Between 1999 and 2004, Davis provided the character voices of Sheriff Buford (two episodes) and a talk radio host named "the Sports Jock" (two episodes), on the animated series King of the Hill.

Davis also guest-starred briefly in the 8 Simple Rules episode "Let's Keep Going, Part II" in April 2004.

He had a recurring role as Rodney Carrington's father-in-law in the sitcom Rodney.

Decline and comeback[edit]

By the mid-1980s, his career in music was declining. Davis was one of many country singers who had pop music crossover success in the 1970s and 1980s whose careers slowed down to make way for artists such as Garth Brooks and Clint Black.

After Casablanca Records closed, Davis recorded for a short time with MCA Records in the mid-1980s. In 1989, he gained attention when he collaborated with Dolly Parton on her album White Limozeen. He co-wrote the title track with Parton, and did a duet with her on another track (Parton would later cover Davis' composition "Something's Burning"). That same year, he also starred on Broadway, performing in the show The Will Rogers Follies.

Mac Davis was inducted into the Songwriters Hall of Fame in June 2006.

In 2010, rock band Weezer featured a song co-written by Davis on their album Hurley.

In 2013, Davis performed along with Avicii at the second weekend of the Ultra Music Festival in Miami, debuting a song with Aloe Blacc named "Black and Blue" by fans, that would remain unreleased even to this day. He participated in playing guitar on Avicii's track Addicted to You that was released on his album, True in September 2013.

Davis is honored by the naming of Mac Davis Lane at Avenue Q in his native home Lubbock, Texas where he still visits on occasion. He also has a plaque on the West Texas Walk of Fame, beneath the statue of Buddy Holly. He currently says the golf course is his office.

Personal life[edit]

He married three times and has three children: Joel Scott, Noah Claire, and Cody Luke.[5]

Marriages:

  • Fran Cook: 1963- (divorced); one son, Joel Scott[6]
  • Sarah Barg: 1971–1976 (divorced)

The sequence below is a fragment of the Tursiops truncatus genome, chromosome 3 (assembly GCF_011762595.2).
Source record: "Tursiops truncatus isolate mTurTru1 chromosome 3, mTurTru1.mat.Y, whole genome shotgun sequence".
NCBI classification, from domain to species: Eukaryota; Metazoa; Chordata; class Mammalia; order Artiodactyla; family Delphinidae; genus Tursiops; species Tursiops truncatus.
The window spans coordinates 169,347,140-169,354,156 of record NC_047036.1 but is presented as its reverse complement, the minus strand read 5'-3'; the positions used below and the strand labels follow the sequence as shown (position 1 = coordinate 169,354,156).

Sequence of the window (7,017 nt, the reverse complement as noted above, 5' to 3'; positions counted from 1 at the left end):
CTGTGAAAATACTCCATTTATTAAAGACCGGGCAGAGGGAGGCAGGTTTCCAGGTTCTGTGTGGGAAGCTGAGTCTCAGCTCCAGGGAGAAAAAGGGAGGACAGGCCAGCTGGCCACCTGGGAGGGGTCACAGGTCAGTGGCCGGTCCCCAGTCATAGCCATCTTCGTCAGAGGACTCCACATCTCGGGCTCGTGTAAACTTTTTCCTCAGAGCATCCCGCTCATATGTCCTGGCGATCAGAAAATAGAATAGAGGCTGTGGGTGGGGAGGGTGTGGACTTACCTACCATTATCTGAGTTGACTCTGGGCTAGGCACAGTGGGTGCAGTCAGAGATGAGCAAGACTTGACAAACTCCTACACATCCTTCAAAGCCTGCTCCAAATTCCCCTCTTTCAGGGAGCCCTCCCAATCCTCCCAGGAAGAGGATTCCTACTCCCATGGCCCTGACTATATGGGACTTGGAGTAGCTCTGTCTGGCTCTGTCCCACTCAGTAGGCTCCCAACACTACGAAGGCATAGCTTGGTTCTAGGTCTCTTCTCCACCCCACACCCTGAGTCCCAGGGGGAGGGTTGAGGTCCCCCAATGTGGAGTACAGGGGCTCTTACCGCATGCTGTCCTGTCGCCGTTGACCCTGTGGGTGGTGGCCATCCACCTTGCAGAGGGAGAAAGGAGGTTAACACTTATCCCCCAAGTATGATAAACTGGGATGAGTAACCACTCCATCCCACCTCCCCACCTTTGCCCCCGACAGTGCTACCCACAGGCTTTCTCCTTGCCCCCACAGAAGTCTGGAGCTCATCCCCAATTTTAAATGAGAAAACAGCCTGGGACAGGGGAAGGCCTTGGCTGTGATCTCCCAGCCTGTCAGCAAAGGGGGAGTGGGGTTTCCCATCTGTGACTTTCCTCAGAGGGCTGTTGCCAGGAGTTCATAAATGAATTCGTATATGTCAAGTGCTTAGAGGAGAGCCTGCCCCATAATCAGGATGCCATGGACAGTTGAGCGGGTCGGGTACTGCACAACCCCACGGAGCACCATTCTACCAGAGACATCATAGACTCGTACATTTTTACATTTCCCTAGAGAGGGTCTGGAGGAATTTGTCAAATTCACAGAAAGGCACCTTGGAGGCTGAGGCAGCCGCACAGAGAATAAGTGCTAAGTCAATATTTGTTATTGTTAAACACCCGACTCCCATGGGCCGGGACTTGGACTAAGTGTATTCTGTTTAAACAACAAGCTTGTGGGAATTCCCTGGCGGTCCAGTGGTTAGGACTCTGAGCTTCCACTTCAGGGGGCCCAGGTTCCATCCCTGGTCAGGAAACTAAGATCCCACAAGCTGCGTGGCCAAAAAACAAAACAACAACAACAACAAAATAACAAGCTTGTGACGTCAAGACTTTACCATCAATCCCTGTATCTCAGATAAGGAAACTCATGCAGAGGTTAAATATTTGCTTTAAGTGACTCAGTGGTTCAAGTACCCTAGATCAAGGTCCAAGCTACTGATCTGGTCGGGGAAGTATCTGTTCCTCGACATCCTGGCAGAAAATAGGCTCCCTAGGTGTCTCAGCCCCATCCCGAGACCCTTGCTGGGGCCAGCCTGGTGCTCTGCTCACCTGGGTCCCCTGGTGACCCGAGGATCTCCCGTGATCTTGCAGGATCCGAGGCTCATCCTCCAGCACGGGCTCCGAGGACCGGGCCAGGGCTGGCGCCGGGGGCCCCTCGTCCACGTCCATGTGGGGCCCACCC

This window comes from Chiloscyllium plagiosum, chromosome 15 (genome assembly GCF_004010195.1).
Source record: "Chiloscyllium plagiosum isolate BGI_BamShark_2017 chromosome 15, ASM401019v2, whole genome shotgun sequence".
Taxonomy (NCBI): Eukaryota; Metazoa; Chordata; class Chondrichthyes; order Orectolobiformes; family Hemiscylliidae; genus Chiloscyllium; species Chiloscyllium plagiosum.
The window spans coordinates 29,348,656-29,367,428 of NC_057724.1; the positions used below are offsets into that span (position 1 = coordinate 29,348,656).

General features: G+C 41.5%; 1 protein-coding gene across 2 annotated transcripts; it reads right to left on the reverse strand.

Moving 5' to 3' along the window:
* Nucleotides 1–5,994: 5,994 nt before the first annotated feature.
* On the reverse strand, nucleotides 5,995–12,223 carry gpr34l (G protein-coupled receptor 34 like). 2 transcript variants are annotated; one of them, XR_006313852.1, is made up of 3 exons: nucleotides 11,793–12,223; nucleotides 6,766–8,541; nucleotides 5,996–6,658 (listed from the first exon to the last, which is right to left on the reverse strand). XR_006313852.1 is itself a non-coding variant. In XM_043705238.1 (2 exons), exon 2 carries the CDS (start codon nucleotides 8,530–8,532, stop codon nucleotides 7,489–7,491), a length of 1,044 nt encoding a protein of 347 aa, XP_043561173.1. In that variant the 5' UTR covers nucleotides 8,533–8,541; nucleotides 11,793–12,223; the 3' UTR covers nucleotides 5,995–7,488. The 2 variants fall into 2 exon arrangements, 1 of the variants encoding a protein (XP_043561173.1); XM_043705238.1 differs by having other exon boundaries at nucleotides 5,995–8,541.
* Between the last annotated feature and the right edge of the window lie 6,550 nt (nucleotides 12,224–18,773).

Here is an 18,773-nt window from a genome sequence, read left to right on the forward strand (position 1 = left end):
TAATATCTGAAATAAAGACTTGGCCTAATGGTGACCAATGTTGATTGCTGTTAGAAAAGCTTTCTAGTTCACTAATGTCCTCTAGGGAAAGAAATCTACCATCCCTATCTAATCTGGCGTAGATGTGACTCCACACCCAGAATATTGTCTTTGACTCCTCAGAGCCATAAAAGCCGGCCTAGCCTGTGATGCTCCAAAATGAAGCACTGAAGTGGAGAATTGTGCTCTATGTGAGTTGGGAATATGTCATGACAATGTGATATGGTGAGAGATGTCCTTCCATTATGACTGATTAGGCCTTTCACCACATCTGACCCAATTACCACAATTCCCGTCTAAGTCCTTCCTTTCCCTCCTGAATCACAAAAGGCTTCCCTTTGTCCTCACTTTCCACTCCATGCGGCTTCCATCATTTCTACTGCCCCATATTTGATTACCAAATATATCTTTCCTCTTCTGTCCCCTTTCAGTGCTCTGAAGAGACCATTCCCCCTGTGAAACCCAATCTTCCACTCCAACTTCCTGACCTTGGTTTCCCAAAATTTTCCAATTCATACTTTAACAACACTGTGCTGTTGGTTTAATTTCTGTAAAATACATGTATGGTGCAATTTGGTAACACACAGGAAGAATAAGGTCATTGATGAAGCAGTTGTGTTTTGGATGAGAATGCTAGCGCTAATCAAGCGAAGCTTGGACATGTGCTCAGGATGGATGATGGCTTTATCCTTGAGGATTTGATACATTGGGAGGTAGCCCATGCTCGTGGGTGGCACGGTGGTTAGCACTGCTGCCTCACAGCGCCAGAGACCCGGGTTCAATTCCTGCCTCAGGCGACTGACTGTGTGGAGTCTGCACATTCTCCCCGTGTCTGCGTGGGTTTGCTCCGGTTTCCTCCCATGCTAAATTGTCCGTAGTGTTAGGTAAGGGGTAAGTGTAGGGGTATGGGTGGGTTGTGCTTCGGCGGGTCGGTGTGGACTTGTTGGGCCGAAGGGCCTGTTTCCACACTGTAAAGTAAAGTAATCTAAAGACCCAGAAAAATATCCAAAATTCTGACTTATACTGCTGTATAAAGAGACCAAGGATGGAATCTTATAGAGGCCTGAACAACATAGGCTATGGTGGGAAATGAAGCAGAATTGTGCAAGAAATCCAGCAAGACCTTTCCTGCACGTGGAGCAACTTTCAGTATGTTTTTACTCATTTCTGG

• Lise Kristen Gerard: 1982–present (two children, Noah Claire and Cody Luke)[7]

At 21, he married a Georgian, Fran Cook, and when their son, Joel, was born a year later, he shifted from playing rock bands to learning the music business via Liberty Records' publishing division. The Liberty job got him to Los Angeles and made it easier to "pitch his own tunes" to record producers. "One day Fran decided to do her own thing and she wanted me to do mine." They divorced, and she returned to Atlanta, where she still lives with Joel.

Mac next met Sarah Barg, then 16 and living in his apartment building with her mother. Two years later they were married. "We talked about having a family, but I was waiting for her to grow up," he says. She left him in 1976 for Glen Campbell and had one child (Dylan) with Campbell, whom she also left shortly after Dylan's birth. "Obviously, I was right," Davis once stated.

In 1980, Davis started to date a young nurse, Lise Gerard.[8] They married in 1982 when she was 24 and subsequently had two children.[7]

Discography[edit]

Main article: Mac Davis discography

Selected filmography[edit]

Mac Davis appeared in the following TV shows and movies:

References[edit]

  1. ^ Mac Davis remembers his days in Lubbock | A-J Entertainment Editor
  2. ^ Murrells, Joseph (1978). The Book of Golden Discs (2nd ed.). London: Barrie and Jenkins Ltd. p. 310. ISBN 0-214-20512-6. 
  3. ^ http://formatchange.com/khj-goes-country/
  4. ^ http://www.kermitage.com/html/epguide/tms/season5/davis.html[dead link]
  5. ^ [1][dead link]
  6. ^ Hyatt, Wesley (1999). The Billboard Book of No. 1 Adult Contemporary Hits (Billboard Publications), page 91.
  7. ^ a b "Milestones: Sep. 13, 1982". TIME. 1982-09-13. Retrieved 2012-04-04. 
  8. ^ Buchalter, Gail (1980-05-26). "Mac Attack! - Mac Davis". People.com. Retrieved 2012-04-04. 

Sources[edit]

  • Wolff, Kurt. Country Music: The Rough Guide. Penguin Publishing.
  • Allmusic

External links[edit]